Only a few studies have explored what may be a functional “active ingredient” in group-based education for type 2 diabetes. Our study suggests that the interactive learning with “hands on activities” together with SMBG may be the active ingredient in the present intervention. The participants were motivated before the course or became motivated toward lifestyle changes during the course. They did practical exercises, and the SMBG helped them to see effects of what they did. The importance of “doing” is supported by a small study among Latino people with diabetes and low literacy [44] and also, by the much sited article by of Trento and colleagues [45] .

5. Study Limitations and Strengths

There are several limitations to this study. The interviews took place in an area that was restricted geographically because of the fact that the interviews were conducted in only one hospital trust in central Norway. The follow-up of six months may have been too short in terms of lifestyle changes, which have been shown to be difficult to maintain beyond six months [46] . Gender differences may also be a bias in this study because men compared to women, may have lower skills or less self-efficacy in mandatory diabetes expertise as food and household management. Social reporting is also a subject to bias. How we sample the participants, how we extracts during the analysis and decides who and what to quote, all involves the decision about whose voices will be heard [47] . A strength of the study is that the participants were recruited from five different diabetes education groups during a five-month period. There were participants included from different municipals both in rural and city areas. The participants differed in gender, age, time since diagnosis, and type of medication and treatment.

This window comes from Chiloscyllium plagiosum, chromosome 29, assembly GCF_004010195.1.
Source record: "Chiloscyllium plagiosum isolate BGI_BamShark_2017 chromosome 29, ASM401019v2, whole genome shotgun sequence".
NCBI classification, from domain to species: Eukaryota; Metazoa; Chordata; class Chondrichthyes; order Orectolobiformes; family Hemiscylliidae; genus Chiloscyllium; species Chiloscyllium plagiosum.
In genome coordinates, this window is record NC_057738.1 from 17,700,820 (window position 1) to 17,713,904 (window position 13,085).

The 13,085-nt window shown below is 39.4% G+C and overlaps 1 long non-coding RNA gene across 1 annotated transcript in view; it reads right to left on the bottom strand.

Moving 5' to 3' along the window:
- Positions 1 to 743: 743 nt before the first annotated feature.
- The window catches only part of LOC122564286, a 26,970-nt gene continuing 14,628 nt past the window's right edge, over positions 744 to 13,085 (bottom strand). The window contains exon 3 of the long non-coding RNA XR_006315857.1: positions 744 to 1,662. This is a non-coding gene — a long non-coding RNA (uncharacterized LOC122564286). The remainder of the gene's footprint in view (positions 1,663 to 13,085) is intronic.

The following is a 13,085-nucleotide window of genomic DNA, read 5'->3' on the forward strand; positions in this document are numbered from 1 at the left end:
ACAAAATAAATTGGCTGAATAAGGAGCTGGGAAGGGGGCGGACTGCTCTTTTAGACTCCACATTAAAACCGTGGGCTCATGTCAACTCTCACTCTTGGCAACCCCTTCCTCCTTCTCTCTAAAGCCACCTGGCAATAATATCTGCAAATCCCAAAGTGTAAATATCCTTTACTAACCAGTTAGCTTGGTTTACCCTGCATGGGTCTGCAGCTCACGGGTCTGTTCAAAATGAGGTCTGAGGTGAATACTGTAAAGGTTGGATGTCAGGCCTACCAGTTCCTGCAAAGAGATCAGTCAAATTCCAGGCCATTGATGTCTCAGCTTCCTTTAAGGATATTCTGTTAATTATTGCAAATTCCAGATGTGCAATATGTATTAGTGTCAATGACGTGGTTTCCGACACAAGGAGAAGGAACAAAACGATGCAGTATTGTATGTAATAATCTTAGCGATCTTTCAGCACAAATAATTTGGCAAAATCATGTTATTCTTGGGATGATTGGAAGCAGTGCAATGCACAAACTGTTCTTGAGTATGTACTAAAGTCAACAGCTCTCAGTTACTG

6. Conclusion and Implications for Practice

In this study, we explored the changes in diet, physical activity among 16 participants attending an education program for type 2 diabetes. We also explored what was the triggering learning method that influenced this change. The participants were interviewed at three points in time: before and just after DSME and six months later.

From being insecure about what to eat, the patients acquired knowledge to handle their diet through the course. Moreover, they learned how to use physical activity to regulate their blood glucose. This shows that patients who attend a DSME can experience improvement in their life satisfaction and wellbeing.

Measuring their blood glucose before and after food intake or physical activity showed the participants the effect of their efforts. This insight was especially interesting to observe in those who clearly expressed no need of doing changes in physical activity before the course. We suggest that the interactive learning used in the course was an active ingredient that led to changes in behavior.

By understanding the trajectory of the patients, nurses can ease patients’ self-management process and thus decrease suffering and economic costs. Interactive learning including blood glucose measurement should be considered in education programs for type 2 diabetes.

Funding

This work was supported by the Central Norway Health Authorities, Samarbeidsorganet [grant number 46011600-47].

Authors’ Contributions

Conceived and designed the study: LOR. Performed the study: LOR. Analyzed the data: LOR, AL, OH. Wrote the paper: LOR, AL, OH.

Cite this paper: O. Rygg, L. , Lohre, A. and Hellzen, O. (2017) Lifestyle Changes in Diet and Physical Activities after Group Education for Type 2 Diabetes—The Active Ingredient in the Education. A Qualitative Study. Open Journal of Nursing, 7, 1181-1195. doi: 10.4236/ojn.2017.710086.